Trap showed his faith in Kelly when he handed him the captain’s armband for the friendly against Uruguay last year and didn’t hesitate to call on him when John O’Shea was injured for the first leg of the Estonia play-off in November.
Voted Ireland’s Young Player of the Year in 2011, it is hard to see Trapattoni leaving O’Dea at home this summer.
After a couple of years in the relative wilderness, the 25-year-old centre-half played his way onto the panel when given his chance against Macedonia last March. He went on to make three more appearances in the remainder of the campaign, including the 0-0 draw against Russia where he held his own alongside Richard Dunne.
The Dubliner is an obvious cover option in the middle of the back four, but Trap has also shown a tendency to switch O’Shea into the centre as circumstances dictate and that may limit O’Dea’s chances of game time.
Trapattoni’s oft-stated phobia of losing players to injury or suspension means that a utility player like Foley will quietly fancy his chances of sneaking in as the squad’s final defender.
He has only played 16 league games for Wolves so far this season, alternating between defence and midfield, though he appears to be back in Terry Connor’s favour in recent weeks.
Foley’s only competitive appearance under Trap came against Macedonia last season but he was in and around the fringes of the squad for most of the qualifying campaign.
Could be one of those players who the manager wants to reward for his loyalty; could just as easily be sacrificed.
Of the other contenders, a fit-again Ciaran Clark has the most reason to feel that he is worthy of a place. The Aston Villa man missed 10 weeks with a knee injury and only made his return to action in the 4-0 defeat against Manchester United last month. Before that setback, Alex McLeish had experimented with him in a midfield role with some success but Trapattoni is likely to view him more as an out-and-out defender.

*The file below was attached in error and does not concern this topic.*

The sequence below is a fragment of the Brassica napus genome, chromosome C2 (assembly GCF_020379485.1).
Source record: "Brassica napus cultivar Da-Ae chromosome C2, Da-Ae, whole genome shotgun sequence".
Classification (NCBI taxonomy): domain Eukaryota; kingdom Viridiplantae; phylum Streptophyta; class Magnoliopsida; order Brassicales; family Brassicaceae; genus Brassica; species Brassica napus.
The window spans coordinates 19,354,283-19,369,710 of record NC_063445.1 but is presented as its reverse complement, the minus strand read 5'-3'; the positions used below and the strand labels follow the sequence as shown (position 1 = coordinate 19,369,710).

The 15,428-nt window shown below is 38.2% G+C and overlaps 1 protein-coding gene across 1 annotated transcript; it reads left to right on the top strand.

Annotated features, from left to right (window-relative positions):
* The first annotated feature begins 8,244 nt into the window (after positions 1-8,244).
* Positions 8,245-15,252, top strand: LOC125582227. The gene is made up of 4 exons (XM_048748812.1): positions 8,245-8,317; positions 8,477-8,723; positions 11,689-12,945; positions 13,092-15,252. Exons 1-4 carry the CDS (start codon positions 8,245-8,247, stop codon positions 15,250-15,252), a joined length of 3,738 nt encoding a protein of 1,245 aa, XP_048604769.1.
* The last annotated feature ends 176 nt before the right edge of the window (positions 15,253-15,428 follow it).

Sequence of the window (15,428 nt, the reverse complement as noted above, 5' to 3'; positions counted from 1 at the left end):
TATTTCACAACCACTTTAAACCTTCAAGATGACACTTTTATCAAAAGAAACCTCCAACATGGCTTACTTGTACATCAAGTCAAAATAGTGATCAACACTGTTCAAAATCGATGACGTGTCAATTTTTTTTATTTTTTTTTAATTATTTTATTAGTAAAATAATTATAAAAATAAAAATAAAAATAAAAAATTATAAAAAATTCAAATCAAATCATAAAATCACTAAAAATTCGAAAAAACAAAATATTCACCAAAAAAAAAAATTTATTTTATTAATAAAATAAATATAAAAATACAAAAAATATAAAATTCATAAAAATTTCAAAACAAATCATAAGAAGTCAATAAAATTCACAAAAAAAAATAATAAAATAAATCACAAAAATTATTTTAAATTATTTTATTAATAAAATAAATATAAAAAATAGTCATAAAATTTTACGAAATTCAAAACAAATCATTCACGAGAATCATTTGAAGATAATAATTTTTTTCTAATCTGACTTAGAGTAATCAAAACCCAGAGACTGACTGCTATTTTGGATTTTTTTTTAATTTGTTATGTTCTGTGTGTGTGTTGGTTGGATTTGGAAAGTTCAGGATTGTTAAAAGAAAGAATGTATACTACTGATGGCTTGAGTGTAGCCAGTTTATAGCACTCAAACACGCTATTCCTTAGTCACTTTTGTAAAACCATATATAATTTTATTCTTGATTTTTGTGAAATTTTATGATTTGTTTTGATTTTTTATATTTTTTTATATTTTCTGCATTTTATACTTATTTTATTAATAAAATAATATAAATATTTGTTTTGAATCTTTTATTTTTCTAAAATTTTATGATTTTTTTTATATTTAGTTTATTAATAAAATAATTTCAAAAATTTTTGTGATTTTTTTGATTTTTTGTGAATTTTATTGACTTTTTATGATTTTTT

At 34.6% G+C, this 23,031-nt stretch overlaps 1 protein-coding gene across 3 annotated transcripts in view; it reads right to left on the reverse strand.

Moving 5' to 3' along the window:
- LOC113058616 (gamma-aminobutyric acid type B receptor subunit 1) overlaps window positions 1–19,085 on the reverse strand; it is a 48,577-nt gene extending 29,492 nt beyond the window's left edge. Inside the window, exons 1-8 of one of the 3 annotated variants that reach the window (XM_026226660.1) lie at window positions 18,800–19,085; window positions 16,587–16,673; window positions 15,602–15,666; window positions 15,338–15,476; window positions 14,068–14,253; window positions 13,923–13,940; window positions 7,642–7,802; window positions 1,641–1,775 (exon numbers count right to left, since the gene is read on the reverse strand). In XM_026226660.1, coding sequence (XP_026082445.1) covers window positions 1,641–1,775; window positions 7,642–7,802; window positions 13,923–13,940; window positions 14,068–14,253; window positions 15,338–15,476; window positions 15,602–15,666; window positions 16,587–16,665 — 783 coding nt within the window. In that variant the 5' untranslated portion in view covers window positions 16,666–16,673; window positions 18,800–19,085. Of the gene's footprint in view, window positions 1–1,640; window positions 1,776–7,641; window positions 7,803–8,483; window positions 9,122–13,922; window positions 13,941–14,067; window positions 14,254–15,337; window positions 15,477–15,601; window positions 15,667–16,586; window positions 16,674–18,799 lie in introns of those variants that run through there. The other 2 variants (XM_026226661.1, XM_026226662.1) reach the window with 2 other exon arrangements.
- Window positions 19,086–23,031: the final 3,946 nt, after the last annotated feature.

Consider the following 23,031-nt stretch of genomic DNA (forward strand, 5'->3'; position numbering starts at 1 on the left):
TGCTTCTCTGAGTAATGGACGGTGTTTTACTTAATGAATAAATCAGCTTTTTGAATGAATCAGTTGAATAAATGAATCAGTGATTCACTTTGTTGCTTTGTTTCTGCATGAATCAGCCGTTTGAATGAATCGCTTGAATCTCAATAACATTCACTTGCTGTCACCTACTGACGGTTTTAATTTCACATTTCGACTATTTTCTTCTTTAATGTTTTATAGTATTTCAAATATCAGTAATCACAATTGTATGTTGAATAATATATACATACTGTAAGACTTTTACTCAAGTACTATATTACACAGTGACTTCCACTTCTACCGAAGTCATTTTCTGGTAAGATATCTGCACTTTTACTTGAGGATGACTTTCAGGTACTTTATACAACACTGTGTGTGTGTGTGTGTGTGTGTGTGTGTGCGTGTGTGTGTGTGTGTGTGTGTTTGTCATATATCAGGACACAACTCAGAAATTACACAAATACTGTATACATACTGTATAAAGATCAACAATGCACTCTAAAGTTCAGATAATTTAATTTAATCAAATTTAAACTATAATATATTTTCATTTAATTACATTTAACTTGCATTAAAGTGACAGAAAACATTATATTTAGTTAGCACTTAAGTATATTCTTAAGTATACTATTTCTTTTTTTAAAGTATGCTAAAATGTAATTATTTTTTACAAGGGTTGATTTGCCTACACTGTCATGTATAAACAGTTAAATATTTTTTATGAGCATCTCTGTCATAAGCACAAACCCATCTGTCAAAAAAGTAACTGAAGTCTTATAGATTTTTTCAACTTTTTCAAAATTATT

Everton’s Shane Duffy impressed on Merseyside when thrust into the middle of a defensive injury crisis earlier in the year. The Derry native was rewarded by Trapattoni with a call-up to the bench for the February friendly against the Czech Republic, but despite the Italian’s promise of a first cap, never made it on to the pitch. Expect to see more of him on the Road to Rio, but not this summer.
Those on the fringes of the squad will be looking over their shoulder at Paul McShane, and rightly so because the Wicklow man has a habit of finding his way back into Trapattoni’s squads much to the annoyance of some Irish fans. The fact that McShane was on the bench for the do-or-die play-off first leg in Tallinn proves that he is not a million miles away from the Italian’s mind and he has been a regular starter since going out on loan to Crystal Palace in January, which will work in his favour.
Although he’s been a regular for Stoke this season, Marc Wilson never really recovered from his no-show when called up to the Carling Nations Cup squad last summer, and it would be a massive u-turn for Trapattoni to bring him back in from the cold now.
Ian Harte made it plainly clear last week that he would be ready to resurrect his international career if asked but the chances are slim, even for a player who made the Championship Team of the Year with promoted Reading. He has 63 caps and 11 international goals — could Ireland use a free-kick specialist?